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Jo Berry: Achieving positives out of a crisis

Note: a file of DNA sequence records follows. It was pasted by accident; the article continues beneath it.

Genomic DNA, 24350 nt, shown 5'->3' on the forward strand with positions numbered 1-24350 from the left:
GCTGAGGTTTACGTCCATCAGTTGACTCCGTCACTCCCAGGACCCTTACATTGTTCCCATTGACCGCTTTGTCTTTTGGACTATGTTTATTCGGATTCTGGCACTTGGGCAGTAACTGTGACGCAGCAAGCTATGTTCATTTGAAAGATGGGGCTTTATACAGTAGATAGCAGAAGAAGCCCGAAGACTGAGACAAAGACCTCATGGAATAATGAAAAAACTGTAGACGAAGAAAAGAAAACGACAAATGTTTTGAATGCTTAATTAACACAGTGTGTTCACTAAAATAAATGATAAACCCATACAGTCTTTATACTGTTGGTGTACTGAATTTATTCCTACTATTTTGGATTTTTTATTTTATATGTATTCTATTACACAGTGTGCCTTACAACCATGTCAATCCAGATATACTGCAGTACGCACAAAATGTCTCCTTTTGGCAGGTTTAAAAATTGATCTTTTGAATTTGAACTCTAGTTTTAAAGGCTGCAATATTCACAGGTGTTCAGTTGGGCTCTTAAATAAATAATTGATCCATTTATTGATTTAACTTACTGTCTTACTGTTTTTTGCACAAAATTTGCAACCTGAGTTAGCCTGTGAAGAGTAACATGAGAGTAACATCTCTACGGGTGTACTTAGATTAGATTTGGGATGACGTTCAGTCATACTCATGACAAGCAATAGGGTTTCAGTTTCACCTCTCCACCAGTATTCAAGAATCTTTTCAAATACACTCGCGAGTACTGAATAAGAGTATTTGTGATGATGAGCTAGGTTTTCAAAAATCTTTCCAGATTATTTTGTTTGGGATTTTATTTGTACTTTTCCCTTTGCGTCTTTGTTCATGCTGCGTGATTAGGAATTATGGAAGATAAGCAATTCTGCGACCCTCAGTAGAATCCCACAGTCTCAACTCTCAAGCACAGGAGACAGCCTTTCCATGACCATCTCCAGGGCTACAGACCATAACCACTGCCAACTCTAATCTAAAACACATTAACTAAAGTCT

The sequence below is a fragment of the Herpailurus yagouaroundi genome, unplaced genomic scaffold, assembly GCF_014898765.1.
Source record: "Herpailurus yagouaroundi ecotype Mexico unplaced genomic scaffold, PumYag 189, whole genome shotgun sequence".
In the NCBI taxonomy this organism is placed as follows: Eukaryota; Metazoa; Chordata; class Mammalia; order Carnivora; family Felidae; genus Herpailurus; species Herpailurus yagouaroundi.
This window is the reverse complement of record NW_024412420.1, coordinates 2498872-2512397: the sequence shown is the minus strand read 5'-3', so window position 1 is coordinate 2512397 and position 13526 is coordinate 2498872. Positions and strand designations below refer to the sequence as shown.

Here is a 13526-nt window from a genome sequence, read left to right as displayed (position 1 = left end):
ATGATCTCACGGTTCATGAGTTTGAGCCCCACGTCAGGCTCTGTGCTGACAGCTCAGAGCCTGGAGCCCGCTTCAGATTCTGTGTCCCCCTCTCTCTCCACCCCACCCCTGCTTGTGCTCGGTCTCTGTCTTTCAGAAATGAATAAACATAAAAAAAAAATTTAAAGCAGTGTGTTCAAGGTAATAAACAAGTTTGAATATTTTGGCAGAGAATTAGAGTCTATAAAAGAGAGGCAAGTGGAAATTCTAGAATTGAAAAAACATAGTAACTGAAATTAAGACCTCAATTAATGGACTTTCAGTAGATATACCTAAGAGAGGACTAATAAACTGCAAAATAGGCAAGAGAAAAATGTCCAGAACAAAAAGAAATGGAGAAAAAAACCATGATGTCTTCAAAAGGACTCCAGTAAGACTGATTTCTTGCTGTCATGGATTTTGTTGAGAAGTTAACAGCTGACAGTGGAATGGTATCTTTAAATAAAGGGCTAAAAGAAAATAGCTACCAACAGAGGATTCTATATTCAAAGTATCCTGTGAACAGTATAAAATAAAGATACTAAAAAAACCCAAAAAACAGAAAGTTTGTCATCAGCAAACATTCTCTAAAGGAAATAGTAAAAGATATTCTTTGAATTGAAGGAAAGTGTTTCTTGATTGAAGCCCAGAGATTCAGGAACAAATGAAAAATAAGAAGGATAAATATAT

In Conversation with Jo Berry: Achieving positives out of a crisis Jo Berry, founder of Building Bridges for Peace and daughter of Sir Anthony Berry MP who was tragically killed in the IRA Brighton Bombing during the 1984 Conservative Party Conference, joined Tomorrow’s Company for a discussion on achieving positives out a crisis. TC: Jo, thank you for joining us this morning. The first question I have concerns your inspiration for doing what you do, in terms of what led you to adopt your non-violent approach to conflict resolution? Jo: My passion for non-violence began during my late teens and early twenties after reading the writings of Ghandhi, living in India and in Tibet with the Dalai Lama. After my father was killed I found I could bring non-violence to the conflict resolution table and establish grass roots dialogue with perpetrators and victims of violence. At Building Bridges for Peace, we do this in our work in Northern Ireland and in Rwanda, Israel and Palestine. TC: What does it require to create an effective and honest conversation after conflict? Jo: From my experience, time is very important. Raw pain is something I experienced after the event with my father and time allowed me to sit down and actually have a dialogue with Patrick Magee. Openness is also key to establishing collaborative and effective dialogue between two parties. From my work in Israel and Palestine, openness allowed both parties to connect with one another and express their injustices towards each other. A further factor is moving on from demonising individuals to understanding what motivated an individual to commit the injustice. This ties in with the idea of responsibility – allowing each other dignity and respect whilst at the same time being able to move forward in dialog. Culture and betrayal also act as further barriers to an effective conversation between two parties. I had to fight against sections of the British public after my father died as some people perceived my actions of empathy and non-violence towards Patrick Magee as betrayal. TC: I understand that at our Good Governance Forum meeting last Thursday, you spoke to a corporate audience for the first time? Jo: Yes. I loved it. I felt very comfortable and the language – such as empathy, humanity and risk – used by the speakers and the audience was very similar to mine. Overall it was a very inspiring and positive experience for me. TC: Lastly, how might businesses and the corporate world learn from your experiences? Jo: I think there are a number of key transferable skills and experiences businesses and the corporate world can learn from my experiences. Creating a culture of empathy is the most useful tool we have and within business I can see how important this can be. If we take the boardroom for instance, developing a culture of empathy moves away from the whole ‘blame culture’ which unfortunately is all too common today. Starting in the boardroom and moving down towards the workplace, empathy would allow individuals to be heard, understood, feel valued and in turn, bring out the best in them. Similarly, if individuals make mistakes in the workplace, it would be wrong to instantly label the mistake as a problem. It is about finding a way to work with the person, change their behaviour and increase their self-esteem. Hindering them will not help the situation or enable the person to take risks and grow as an individual. In the corporate world, creating a culture of empathy would change the values of business in the overall corporate picture. A company is not going to want to work at the cost of hurting other people or the planet, it will want to collaborate with local people across the globe and not orientate itself towards a purely money centred approach.

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